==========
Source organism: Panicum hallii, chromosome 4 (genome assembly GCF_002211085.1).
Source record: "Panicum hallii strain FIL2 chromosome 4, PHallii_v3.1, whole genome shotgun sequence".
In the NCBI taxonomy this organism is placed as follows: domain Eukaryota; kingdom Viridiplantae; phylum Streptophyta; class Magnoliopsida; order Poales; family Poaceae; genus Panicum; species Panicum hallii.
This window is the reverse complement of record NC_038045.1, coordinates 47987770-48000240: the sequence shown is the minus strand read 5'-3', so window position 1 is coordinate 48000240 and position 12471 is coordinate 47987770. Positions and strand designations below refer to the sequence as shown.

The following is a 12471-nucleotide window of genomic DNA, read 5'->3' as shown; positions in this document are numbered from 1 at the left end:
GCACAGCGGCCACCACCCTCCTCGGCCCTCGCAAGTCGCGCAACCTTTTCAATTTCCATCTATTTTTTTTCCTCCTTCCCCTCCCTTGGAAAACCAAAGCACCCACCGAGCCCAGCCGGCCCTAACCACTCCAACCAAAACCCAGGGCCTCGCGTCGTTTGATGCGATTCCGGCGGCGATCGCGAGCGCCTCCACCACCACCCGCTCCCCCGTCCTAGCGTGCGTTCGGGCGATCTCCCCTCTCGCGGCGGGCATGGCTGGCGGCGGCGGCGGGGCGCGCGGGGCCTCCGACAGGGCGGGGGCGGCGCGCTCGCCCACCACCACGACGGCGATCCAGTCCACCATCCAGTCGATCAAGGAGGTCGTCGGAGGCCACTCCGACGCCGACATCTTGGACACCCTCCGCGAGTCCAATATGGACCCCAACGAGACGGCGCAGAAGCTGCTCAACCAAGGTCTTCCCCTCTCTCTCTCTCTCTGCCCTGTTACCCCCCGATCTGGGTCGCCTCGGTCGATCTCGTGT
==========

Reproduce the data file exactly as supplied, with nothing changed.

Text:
Source organism: Panicum hallii, chromosome 4 (genome assembly GCF_002211085.1).
Source record: "Panicum hallii strain FIL2 chromosome 4, PHallii_v3.1, whole genome shotgun sequence".
In the NCBI taxonomy this organism is placed as follows: domain Eukaryota; kingdom Viridiplantae; phylum Streptophyta; class Magnoliopsida; order Poales; family Poaceae; genus Panicum; species Panicum hallii.
This window is the reverse complement of record NC_038045.1, coordinates 47987770-48000240: the sequence shown is the minus strand read 5'-3', so window position 1 is coordinate 48000240 and position 12471 is coordinate 47987770. Positions and strand designations below refer to the sequence as shown.

The following is a 12471-nucleotide window of genomic DNA, read 5'->3' as shown; positions in this document are numbered from 1 at the left end:
GCACAGCGGCCACCACCCTCCTCGGCCCTCGCAAGTCGCGCAACCTTTTCAATTTCCATCTATTTTTTTTCCTCCTTCCCCTCCCTTGGAAAACCAAAGCACCCACCGAGCCCAGCCGGCCCTAACCACTCCAACCAAAACCCAGGGCCTCGCGTCGTTTGATGCGATTCCGGCGGCGATCGCGAGCGCCTCCACCACCACCCGCTCCCCCGTCCTAGCGTGCGTTCGGGCGATCTCCCCTCTCGCGGCGGGCATGGCTGGCGGCGGCGGCGGGGCGCGCGGGGCCTCCGACAGGGCGGGGGCGGCGCGCTCGCCCACCACCACGACGGCGATCCAGTCCACCATCCAGTCGATCAAGGAGGTCGTCGGAGGCCACTCCGACGCCGACATCTTGGACACCCTCCGCGAGTCCAATATGGACCCCAACGAGACGGCGCAGAAGCTGCTCAACCAAGGTCTTCCCCTCTCTCTCTCTCTCTGCCCTGTTACCCCCCGATCTGGGTCGCCTCGGTCGATCTCGTGT